Getting old in America is usually only explored in publications such as AARP or Spry Magazine, which focus on the aging population. So it was an unusual twist to see a celebrated legacy press – New York Times Sunday Magazine – focus on the seniors among us.
The Oct. 26, 2014, NYT Magazine shared a wealth of articles about seniors. Stories were told from a curious mixture of culture, politics and lifestyle. One article, in particular, caught my attention. Essayist Lewis H. Lapham wrote "Old Masters at the Top of Their Game." His pictorial essay celebrated men and women who defied the conventional thinking about getting old that inevitably meant becoming befuddled and forgotten.
The people in Lapham’s essay were thriving, industrious and actualizing their peak creative powers in a wide range of pursuits. From art and theater, to law and finance, everyone was over eighty and sharp. Here is the litany:
- Frederick Wiseman, filmmaker, 84
- T. Boone Pickens, chairman of BP Capital Management, 86
- Edward O. Wilson, naturalist and author, 85
- Roy Haynes, jazz drummer and bandleader, 89
- Tony Bennett, singer, 88
- Ellsworth Kelly, artist, 91
- Christopher Plummer, actor, 84
- R. O. Blechman, illustrator and author, 84
- Carl Reiner, actor, 92
- Frank Gehry, architect, 85
- Carmen Herrera, painter, 99
- Supreme Court Justice Ruth Bader Ginsburg, 81
- Ginette Bedard, long-distance runner, 81
- Senator Dianne Feinstein, 81
- Betty White, actress, 92
The only problem with the article is that the numbers don’t quite add up. Everyone was, indeed, over 80, but the boys outnumbered the girls 10 to 5. What was troubling about the ratio is, according to the last census, as boys and girls passed the threshold of 80, there is a marked increase in the number of girls. In fact at age 85 and older, there are more than twice as many women as men. If you ask Lapham or the legacy media, I don’t think they know who these women are – or maybe they don’t think they are worth mentioning.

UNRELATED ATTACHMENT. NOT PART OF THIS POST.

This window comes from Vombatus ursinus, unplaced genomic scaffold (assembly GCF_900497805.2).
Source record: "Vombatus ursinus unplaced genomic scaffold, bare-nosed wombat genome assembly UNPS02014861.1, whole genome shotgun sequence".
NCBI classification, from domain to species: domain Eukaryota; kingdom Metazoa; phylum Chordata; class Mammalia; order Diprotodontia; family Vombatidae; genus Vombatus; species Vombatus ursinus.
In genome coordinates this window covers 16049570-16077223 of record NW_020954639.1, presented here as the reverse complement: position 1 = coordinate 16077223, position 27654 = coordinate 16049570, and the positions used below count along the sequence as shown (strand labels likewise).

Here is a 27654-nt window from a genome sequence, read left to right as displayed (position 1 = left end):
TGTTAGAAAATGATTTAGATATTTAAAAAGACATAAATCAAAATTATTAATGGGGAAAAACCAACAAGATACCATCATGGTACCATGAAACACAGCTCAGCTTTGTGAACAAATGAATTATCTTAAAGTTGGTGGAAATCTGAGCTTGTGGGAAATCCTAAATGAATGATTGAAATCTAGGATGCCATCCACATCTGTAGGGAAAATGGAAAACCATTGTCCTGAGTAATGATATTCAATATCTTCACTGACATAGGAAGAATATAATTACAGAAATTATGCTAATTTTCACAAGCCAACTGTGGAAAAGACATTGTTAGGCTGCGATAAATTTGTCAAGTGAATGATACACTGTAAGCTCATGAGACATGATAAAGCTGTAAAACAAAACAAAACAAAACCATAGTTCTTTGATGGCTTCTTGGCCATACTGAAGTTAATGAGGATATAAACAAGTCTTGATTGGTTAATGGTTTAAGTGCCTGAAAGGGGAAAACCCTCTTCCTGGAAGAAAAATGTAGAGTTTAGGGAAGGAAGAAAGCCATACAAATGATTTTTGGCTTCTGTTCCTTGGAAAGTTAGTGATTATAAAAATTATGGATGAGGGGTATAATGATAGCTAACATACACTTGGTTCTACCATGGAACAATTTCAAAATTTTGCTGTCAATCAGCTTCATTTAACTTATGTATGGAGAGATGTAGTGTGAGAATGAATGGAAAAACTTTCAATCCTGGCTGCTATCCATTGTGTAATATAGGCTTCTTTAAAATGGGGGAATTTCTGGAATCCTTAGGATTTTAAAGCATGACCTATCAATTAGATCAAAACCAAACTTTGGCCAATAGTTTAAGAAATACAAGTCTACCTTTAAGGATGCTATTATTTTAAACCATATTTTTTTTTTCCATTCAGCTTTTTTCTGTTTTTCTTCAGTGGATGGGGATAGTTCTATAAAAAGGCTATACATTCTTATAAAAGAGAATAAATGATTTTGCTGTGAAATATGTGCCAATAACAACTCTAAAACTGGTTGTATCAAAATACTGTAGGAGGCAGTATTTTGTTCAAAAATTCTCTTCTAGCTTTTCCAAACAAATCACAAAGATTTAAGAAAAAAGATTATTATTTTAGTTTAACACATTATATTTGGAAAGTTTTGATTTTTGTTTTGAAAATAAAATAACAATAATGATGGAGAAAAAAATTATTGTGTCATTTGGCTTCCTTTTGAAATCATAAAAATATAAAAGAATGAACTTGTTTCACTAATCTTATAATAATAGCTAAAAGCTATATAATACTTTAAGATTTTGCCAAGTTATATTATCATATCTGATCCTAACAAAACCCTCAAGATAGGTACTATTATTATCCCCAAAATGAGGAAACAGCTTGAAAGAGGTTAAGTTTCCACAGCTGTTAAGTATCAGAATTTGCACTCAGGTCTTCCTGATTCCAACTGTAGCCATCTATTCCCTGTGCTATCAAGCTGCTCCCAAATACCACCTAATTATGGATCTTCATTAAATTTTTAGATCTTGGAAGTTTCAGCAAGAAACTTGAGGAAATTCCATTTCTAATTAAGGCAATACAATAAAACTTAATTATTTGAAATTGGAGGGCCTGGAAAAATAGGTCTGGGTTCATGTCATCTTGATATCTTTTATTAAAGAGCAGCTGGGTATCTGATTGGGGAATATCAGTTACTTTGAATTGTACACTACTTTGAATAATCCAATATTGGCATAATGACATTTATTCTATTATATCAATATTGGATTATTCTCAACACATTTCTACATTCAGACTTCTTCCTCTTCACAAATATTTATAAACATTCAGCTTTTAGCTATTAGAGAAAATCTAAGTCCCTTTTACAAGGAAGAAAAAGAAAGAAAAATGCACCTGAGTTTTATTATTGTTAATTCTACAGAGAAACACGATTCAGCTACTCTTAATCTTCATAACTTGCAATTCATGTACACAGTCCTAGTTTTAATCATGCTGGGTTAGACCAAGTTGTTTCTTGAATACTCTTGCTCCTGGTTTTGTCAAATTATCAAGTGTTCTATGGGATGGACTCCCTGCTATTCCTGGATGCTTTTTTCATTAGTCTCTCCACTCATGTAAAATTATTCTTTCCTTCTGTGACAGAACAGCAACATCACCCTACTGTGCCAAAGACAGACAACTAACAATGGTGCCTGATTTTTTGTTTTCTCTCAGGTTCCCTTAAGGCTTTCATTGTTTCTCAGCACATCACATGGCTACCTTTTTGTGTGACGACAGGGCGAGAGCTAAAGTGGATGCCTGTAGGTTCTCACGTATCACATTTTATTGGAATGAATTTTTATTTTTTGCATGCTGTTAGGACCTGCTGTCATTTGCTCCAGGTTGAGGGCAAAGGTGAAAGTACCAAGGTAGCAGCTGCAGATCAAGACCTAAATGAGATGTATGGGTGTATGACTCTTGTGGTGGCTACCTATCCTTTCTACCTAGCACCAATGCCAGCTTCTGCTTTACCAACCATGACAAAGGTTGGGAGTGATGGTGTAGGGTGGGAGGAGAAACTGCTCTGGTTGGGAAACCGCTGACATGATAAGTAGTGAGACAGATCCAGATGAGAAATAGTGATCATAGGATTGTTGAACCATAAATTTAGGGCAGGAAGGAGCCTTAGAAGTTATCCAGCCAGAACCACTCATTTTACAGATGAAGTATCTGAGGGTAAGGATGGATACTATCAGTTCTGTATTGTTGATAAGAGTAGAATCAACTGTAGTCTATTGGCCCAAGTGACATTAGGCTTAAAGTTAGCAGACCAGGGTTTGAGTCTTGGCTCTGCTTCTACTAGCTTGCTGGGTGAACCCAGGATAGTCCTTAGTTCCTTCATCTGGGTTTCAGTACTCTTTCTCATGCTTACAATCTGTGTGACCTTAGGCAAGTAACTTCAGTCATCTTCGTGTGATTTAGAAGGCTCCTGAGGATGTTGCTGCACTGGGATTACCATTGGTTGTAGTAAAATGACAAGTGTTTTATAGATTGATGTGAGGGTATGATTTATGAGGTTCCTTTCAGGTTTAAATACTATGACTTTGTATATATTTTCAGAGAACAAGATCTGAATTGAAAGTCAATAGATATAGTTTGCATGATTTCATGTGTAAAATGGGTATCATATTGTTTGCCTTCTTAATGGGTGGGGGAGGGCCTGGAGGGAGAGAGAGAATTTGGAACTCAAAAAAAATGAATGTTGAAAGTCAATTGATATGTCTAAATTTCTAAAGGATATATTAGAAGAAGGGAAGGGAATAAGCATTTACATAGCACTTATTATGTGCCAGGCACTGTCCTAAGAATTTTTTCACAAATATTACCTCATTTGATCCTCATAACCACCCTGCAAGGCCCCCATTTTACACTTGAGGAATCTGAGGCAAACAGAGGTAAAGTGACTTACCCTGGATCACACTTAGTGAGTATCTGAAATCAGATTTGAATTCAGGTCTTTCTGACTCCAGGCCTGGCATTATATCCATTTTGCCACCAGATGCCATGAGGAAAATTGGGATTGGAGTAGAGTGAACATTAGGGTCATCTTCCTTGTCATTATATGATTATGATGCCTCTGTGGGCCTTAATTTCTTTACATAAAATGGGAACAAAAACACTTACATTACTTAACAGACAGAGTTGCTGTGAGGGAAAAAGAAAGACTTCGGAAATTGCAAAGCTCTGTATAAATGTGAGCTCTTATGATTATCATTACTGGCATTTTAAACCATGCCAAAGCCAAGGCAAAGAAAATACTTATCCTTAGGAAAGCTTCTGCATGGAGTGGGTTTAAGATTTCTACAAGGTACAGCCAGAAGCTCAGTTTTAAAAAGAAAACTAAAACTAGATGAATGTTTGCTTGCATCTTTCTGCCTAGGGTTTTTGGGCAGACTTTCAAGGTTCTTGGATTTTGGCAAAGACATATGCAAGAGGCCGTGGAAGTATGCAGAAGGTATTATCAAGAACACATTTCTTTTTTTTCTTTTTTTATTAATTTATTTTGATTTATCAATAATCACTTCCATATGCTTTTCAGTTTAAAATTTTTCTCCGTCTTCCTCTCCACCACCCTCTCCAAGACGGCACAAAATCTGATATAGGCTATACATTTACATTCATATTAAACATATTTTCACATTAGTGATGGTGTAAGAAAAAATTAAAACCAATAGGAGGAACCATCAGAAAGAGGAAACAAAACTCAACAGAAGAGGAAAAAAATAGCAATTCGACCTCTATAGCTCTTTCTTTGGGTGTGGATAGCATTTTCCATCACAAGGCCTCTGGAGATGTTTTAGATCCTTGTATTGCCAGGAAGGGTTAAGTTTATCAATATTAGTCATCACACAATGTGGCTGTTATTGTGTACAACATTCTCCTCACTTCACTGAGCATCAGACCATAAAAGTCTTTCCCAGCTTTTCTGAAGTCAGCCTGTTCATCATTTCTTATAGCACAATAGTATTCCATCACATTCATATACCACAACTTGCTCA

One woman of great accomplishment who was conspicuously missing from Lapham’s list is Gloria Steinem. Ms. Steinem turned 8o this past March. Steinem, together with Jane Fonda and Robin Morgan, founded the Women’s Media Center in 2005 to amplify the presence of women in the media.
Each year, the Women’s Media Center researches the latest data to report how women are represented in the media, as well as how many women actually work in the media. Here are a few data points worth pondering:
- By a nearly 3-to-1 margin, male front-page bylines at top newspapers outnumbered female bylines in coverage of the 2012 presidential election. Men were also far more likely to be quoted than women in newspapers, television and public radio.
- On Sunday TV talk shows, women comprised only 14 percent of those interviewed and 29 percent of roundtable guests.
- Talk-radio hosts are overwhelmingly male.
- As newspaper employment continues to tumble, so does the number of women in key jobs.
- Newer, online-only news sites have fallen into the same rut as legacy media. Male bylines outnumbered female bylines, four out of six.
- The percentage of women who are television news directors edged up, reaching 30 percent for the first time. Overall employment of women in TV news remains flat.
Lapham’s "Old Masters" is arguably more than a magnificent photo essay that celebrates the old and accomplished in America. A longer article accompanies the pictorial essay of top masters.
In a waltz through history, Lapham makes eloquent references to many old masters, from the Greek classics (Sophocles) to mythology (the druid Merlyn who taught a lesson to the young prince Arthur). Brief mentions that are reminiscent of obituaries are made about great artists like Claude Monet and Michelangelo. Daring not to be West-centric, he casts a wide net to Asia and reels in the 19th-century Japanese artist Hokusai.
Interestingly enough, according to data from the Women’s Media Center, even obituaries about men far outnumber those of women in top national and regional newspapers. It is as if only men die successfully enough to be written up in the legacy press or by Mr. Lapham. Upon Further examination of the numbers in Lapham’s ancillary essay, the boys are heavily favored 19 to 2.
Gloria Steinem once said the purpose of the Women’s Media Center was to gain parity for women in the media to the extent that the Center would no longer be needed. If you look at the numbers, women still have a long way to go.
And it is worth mentioning that during the Women’s Media Center Awards Gala on Oct. 29 in New York City, the extraordinary broadcast journalist Barbara Walters was given a lifetime achievement award. Walters is 85.